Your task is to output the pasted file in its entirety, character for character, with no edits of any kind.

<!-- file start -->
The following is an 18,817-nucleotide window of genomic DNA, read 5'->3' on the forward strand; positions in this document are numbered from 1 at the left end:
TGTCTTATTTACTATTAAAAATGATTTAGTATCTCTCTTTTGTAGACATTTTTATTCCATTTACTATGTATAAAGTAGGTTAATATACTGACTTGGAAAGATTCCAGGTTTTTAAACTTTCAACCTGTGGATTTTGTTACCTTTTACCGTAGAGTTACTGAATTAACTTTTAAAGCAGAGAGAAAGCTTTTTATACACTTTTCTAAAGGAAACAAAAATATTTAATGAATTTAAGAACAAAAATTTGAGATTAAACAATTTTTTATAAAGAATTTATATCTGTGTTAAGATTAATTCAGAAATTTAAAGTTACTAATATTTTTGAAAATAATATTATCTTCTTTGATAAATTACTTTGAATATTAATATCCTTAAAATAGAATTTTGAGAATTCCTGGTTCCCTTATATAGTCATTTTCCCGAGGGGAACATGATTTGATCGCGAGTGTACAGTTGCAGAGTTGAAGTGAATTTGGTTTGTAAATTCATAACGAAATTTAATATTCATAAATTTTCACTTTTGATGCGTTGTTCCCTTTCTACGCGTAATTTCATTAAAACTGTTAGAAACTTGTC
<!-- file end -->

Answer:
The following is an 18,817-nucleotide window of genomic DNA, read 5'->3' on the forward strand; positions in this document are numbered from 1 at the left end:
TGTCTTATTTACTATTAAAAATGATTTAGTATCTCTCTTTTGTAGACATTTTTATTCCATTTACTATGTATAAAGTAGGTTAATATACTGACTTGGAAAGATTCCAGGTTTTTAAACTTTCAACCTGTGGATTTTGTTACCTTTTACCGTAGAGTTACTGAATTAACTTTTAAAGCAGAGAGAAAGCTTTTTATACACTTTTCTAAAGGAAACAAAAATATTTAATGAATTTAAGAACAAAAATTTGAGATTAAACAATTTTTTATAAAGAATTTATATCTGTGTTAAGATTAATTCAGAAATTTAAAGTTACTAATATTTTTGAAAATAATATTATCTTCTTTGATAAATTACTTTGAATATTAATATCCTTAAAATAGAATTTTGAGAATTCCTGGTTCCCTTATATAGTCATTTTCCCGAGGGGAACATGATTTGATCGCGAGTGTACAGTTGCAGAGTTGAAGTGAATTTGGTTTGTAAATTCATAACGAAATTTAATATTCATAAATTTTCACTTTTGATGCGTTGTTCCCTTTCTACGCGTAATTTCATTAAAACTGTTAGAAACTTGTC